On the boil: On Kazakhstan unrest

The protests that broke out in Kazakhstan on January 2 over a fuel price hike have snowballed into the biggest political crisis the oil-rich Central Asian country’s leadership has faced in over three decades. Kazakhstan, which broke away from the Soviet Union to become an independent republic in 1991, has been tightly ruled by “strong men” ever since. Nursultan Nazarbayev, the country’s powerful leader, stepped down as President in 2019, but retained an outsize influence over the government of his cherry-picked successor, Kassym-Jomart Tokayev. The capital city was named after Mr. Nazarbayev as Nur-Sultan and his statues erected across the country. Unsurprisingly, Mr. Nazarbayev, who embodies the old regime, was the centre of public anger. The protesters, chanting slogans, such as “old man out”, burned his statues. Shaken by the mass gatherings and violence, Mr. Tokayev took a series of swift measures to quell the unrest. He reversed the fuel price hike, sacked his Cabinet and replaced Mr. Nazarbayev as the Security Council’s chair with himself. He has also requested the Russia-led Collective Security Treaty Organization for help. A willing Vladimir Putin, the Russian President, quickly despatched troops.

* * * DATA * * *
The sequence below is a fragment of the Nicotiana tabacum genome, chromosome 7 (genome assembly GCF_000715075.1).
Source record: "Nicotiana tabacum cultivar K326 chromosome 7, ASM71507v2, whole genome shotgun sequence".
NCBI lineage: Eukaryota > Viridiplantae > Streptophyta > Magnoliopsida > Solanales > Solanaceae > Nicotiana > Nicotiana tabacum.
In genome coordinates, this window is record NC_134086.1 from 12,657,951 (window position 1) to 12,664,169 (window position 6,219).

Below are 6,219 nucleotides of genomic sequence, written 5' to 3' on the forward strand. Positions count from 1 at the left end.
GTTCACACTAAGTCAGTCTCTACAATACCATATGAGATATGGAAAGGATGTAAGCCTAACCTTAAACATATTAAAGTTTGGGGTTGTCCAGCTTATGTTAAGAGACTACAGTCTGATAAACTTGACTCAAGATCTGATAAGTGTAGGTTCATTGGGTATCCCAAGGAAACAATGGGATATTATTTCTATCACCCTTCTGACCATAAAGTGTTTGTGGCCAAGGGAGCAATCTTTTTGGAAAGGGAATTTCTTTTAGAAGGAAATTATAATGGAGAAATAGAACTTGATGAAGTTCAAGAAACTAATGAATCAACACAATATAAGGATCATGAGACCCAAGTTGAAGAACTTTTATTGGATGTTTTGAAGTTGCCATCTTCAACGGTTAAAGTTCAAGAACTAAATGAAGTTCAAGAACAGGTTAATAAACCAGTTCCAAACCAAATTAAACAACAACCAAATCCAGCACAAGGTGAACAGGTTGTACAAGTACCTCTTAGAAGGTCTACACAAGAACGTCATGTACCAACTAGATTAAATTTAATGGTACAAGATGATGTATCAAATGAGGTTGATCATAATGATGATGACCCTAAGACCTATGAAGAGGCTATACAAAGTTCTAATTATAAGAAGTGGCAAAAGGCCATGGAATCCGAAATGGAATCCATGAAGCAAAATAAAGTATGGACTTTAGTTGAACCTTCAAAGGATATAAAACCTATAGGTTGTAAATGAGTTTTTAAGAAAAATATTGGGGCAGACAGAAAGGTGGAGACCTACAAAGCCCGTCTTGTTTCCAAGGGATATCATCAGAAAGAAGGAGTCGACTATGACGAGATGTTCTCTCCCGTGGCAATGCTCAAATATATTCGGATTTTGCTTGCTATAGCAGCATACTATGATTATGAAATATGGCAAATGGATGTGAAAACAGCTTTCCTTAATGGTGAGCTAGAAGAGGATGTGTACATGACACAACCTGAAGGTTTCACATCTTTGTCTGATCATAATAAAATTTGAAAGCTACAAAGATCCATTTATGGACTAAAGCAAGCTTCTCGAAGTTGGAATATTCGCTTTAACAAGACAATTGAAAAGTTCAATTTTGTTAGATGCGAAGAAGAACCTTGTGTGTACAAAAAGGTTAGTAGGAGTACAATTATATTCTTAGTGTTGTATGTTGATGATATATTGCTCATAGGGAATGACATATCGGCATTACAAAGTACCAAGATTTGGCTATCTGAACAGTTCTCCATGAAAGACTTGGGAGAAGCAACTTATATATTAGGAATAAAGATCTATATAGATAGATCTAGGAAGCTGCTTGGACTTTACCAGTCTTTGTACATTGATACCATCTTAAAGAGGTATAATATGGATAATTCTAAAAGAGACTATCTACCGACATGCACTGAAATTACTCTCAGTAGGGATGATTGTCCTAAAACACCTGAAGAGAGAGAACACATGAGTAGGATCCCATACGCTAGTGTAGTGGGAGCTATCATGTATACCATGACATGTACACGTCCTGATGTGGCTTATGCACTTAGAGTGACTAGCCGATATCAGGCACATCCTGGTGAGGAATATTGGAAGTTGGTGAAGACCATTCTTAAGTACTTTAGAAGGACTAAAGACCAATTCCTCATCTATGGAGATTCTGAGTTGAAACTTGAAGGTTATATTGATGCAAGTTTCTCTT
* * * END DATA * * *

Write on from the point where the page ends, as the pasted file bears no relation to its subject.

Not many had foreseen a crisis of this proportion coming. But Kazakhstan has witnessed growing labour and ethnic unrest in recent years. Despite its oil wealth, low salaries and poor working conditions have always been issues. Many hoped that Mr. Tokayev would bring in change. But they saw Mr. Nazarbayev continuing to pull the strings. The pandemic-induced economic slowdown and soaring inflation made matters worse. Public resentment was building up against the ruling elite over the years, and the fuel price hike did just light the fuse, triggering protests first in Zhanaozen, a city in the western Mangystau Region that had seen unrest in the recent past. It spread to other parts of the country quickly, especially to Almaty, the largest city where the mob stormed the Mayor’s office. The protesters, emboldened by the concessions the regime has made, now demand political reforms. For Mr. Tokayev, this is the biggest crisis of his presidency, but also an opportunity. It is a crisis because in a country where the public was taught to adulate their rulers, the violent clashes raise both political and security challenges to the ruling elite. On the other side, it is an opportunity for the President to come out of the shadows of the old regime. The outcome of the current crisis would largely depend on the choices he would make. Dealing with the protests only through force, including with help from Russia — the Belarus model — would not resolve the underlying issues. The other option, the most sensible one, is to reach out to the angry public, hold consultations and build consensus to enter a new social contract with the people of Kazakhstan.


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